"A book as rich and intricate as the oceanic world it evokes, "Telling Our Way to the Sea" is hard to pigeonhole but easy to savor. Using the dramatic backdrop of the Sea of Cortez--fertile waters rimmed by brutal desert--Hirsh plumbs marine biology, evolutionary change, ecological memory, the history of science, and much more to explore the past and possible future of this fecund ecosystem. One of the most thoughtful books on nature, and our place in it, that I've read in years."--Scott Weidensaul, author of "Living on the Wind" and "The First Frontier" "Aaron Hirsh thinks like a scientist and writes like a poet. "Telling Our Way to the Sea" is a captivating, deeply illuminating exploration of the sumptuous natural world we have, and of its origins in the many worlds we've lost. A moving and important and utterly beguiling book."--William Souder, author of "On a Farther Shore: The Life and Legacy of Rachel Carson" "A person who is both a fine scientist and a brilliant writer is a rare phenomenon, but that describes Aaron Hirsh. In the first few pages of "Telling Our Way to the Sea", you learn about the fascinating responses of Isostichopus fuscus to predators. After that, you won't be able to put the book down. A literary triumph."--Paul R. Erlich, Bing Professor of Population Studies, Stanford University
Praise for "Telling Our Way to the Sea"
"Fascinating...As they explore and make discoveries, [Hirsh's students] stand in for us readers, teaching as they learn."--"The Seattle Times
""Hirsh's narrative of daily excursions blends seamlessly with wide-ranging and penetrating forays into biology, evolution, and the history of science....He writes with an illusion of effortlessness....Unforgettable."--"OnEarth
""Incredible...What binds this book is Hirsh's infectious enthusiasm."--"The Daily Beast
"
"I can't remember the last time I read a science book with such elegant writing, and Hirsh's travelogue has easygoing philosophical weight as well."--"Smithsonian"
"Beautifully descriptive prose and accessible science combine to create a fascinating look at a seemingly abundant ecosystem...This work is a rich exploration of the Sea of Cortez and its surroundings for readers interested in the ecology, history, and current inhabitants of the area, as well as fans of lyrically written natural history books and/or of evolutionary biology."--"Library Journal
""A book as rich and intricate as the oceanic world it evokes, "Telling Our Way to the Sea" is hard to pigeonhole but easy to savor. Using the dramatic backdrop of the Sea of Cortez--fertile waters rimmed by brutal desert--Hirsh plumbs marine biology, evolutionary change, ecological memory, the history of science, and much more to explore the past and possible future of this fecund ecosystem. One of the most thoughtful books on nature, and our place in it, that I've read in years."--Scott Weidensaul, author of "Living on the Wind" and "The First Frontier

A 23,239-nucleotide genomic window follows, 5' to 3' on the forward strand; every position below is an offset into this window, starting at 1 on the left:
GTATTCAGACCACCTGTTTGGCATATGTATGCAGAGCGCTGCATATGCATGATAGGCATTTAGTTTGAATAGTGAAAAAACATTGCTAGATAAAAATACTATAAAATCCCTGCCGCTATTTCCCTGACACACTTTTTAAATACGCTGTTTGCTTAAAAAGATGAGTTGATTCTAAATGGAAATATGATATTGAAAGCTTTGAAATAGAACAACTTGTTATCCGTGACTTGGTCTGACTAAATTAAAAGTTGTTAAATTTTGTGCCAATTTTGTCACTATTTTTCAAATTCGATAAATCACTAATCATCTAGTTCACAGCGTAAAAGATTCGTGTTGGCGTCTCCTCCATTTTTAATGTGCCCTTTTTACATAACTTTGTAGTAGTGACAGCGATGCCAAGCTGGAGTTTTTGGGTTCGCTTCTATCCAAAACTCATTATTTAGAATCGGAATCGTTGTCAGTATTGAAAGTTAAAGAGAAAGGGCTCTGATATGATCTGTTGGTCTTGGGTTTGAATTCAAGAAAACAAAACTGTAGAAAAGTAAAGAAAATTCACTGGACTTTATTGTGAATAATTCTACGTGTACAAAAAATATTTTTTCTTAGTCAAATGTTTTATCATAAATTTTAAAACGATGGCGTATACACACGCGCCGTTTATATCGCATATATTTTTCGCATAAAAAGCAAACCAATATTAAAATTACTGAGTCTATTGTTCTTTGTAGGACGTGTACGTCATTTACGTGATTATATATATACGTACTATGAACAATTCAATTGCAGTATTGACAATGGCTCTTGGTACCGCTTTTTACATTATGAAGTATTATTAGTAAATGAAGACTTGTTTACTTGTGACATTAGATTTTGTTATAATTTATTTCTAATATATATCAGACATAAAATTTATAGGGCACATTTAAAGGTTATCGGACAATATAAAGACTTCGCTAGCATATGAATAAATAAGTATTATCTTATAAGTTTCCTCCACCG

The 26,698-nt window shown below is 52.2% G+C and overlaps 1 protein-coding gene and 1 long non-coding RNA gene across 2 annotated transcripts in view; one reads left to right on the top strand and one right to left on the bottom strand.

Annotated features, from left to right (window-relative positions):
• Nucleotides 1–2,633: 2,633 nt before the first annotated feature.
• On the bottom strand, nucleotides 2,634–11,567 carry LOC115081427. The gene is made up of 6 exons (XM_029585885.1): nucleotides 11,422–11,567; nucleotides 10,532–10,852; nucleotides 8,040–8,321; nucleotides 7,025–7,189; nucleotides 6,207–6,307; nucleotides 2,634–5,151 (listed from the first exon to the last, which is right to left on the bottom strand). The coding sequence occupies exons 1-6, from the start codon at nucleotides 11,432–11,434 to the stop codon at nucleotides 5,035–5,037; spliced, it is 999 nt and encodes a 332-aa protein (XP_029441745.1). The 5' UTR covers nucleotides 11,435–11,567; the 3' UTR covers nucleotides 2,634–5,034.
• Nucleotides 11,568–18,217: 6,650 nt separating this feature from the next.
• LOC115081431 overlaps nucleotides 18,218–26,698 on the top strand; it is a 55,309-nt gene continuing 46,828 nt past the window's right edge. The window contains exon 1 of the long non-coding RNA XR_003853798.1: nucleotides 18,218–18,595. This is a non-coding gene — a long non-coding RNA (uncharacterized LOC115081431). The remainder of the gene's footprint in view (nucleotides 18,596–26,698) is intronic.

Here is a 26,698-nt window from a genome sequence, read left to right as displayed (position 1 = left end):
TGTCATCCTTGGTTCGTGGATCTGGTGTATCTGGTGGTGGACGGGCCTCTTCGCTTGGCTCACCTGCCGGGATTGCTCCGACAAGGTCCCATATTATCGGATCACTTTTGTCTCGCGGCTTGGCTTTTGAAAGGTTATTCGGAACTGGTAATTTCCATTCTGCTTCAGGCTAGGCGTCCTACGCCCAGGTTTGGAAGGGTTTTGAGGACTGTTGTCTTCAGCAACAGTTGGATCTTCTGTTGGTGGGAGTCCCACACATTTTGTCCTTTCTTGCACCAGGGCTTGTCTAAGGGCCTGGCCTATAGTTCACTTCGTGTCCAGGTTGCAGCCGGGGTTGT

""Aaron Hirsh thinks like a scientist and writes like a poet. "Telling Our Way to the Sea" is a captivating, deeply illuminating exploration of the sumptuous natural world we have, and of its origins in the many worlds we've lost. A moving and important and utterly beguiling book."--William Souder, author of "On a Farther Shore
"Hirsh never loses sight of the story....In his telling, science itself is a narrative--a living, breathing enterprise conducted by real, fallible people who are simply doing their best to understand the world."--"The Wall Street Journal
""Fascinating...As they explore and make discoveries, [Hirsh's students] stand in for us readers, teaching as they learn."--"The Seattle Times
""Hirsh's narrative of daily excursions blends seamlessly with wide-ranging and penetrating forays into biology, evolution, and the history of science....He writes with an illusion of effortlessness....Unforgettable."--"OnEarth
""Incredible...What binds this book is Hirsh's infectious enthusiasm."--"The Daily Beast
"
"I can't remember the last time I read a science book with such elegant writing, and Hirsh's travelogue has easygoing philosophical weight as well."--"Smithsonian"
"Beautifully descriptive prose and accessible science combine to create a fascinating look at a seemingly abundant ecosystem...This work is a rich exploration of the Sea of Cortez and its surroundings for readers interested in the ecology, history, and current inhabitants of the area, as well as fans of lyrically written natural history books and/or of evolutionary biology."--"Library Journal
""A book as rich and intricate as the oceanic world it evokes, "Telling Our Way to the Sea" is hard to pigeonhole but easy to savor. Using the dramatic backdrop of the Sea of Cortez--fertile waters rimmed by brutal desert--Hirsh plumbs marine biology, evolutionary change, ecological memory, the history of science, and much more to explore the past and possible future of this fecund ecosystem. One of the most thoughtful books on nature, and our place in it, that I've read in years."--Scott Weidensaul, author of "Living on the Wind" and "The First Frontier